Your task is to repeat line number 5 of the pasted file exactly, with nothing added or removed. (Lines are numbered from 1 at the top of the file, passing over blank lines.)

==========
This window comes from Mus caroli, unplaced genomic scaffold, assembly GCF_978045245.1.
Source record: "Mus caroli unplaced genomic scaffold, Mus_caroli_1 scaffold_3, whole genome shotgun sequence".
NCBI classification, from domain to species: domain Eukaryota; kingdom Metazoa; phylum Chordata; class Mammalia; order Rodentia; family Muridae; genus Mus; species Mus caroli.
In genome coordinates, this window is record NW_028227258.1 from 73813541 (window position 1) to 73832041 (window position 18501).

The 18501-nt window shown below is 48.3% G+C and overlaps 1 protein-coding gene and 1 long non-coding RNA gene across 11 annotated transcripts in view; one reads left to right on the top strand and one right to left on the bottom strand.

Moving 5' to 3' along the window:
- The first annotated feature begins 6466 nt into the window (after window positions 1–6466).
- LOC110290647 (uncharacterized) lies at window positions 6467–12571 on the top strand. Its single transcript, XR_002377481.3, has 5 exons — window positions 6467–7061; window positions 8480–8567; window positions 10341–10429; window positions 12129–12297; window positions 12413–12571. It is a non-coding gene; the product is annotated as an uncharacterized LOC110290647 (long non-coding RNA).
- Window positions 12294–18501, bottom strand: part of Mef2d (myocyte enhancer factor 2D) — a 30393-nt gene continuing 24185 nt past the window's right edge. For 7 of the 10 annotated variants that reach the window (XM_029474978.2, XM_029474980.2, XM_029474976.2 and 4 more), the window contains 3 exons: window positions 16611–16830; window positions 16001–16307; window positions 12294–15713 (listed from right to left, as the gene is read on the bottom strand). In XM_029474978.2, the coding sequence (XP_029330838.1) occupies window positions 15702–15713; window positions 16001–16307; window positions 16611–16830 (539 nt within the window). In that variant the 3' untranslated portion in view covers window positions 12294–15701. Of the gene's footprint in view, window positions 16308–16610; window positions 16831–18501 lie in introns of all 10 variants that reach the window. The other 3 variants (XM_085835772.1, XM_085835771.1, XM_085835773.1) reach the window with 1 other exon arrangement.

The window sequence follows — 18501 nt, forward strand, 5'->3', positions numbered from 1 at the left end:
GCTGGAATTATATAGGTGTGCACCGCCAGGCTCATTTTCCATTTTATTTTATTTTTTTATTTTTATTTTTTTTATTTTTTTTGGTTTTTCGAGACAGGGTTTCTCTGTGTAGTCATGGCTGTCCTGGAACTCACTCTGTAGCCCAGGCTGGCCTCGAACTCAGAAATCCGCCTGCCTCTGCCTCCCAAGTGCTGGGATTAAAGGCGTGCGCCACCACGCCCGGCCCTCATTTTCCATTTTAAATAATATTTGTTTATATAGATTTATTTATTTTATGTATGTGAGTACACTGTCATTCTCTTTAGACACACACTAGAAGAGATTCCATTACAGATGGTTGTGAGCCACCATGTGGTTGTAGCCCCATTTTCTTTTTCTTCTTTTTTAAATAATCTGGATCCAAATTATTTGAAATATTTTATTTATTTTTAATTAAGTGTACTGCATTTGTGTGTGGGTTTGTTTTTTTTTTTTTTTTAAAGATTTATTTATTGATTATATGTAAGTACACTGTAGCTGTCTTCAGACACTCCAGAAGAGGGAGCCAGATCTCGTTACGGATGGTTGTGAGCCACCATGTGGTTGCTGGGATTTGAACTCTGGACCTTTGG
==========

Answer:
The 18501-nt window shown below is 48.3% G+C and overlaps 1 protein-coding gene and 1 long non-coding RNA gene across 11 annotated transcripts in view; one reads left to right on the top strand and one right to left on the bottom strand.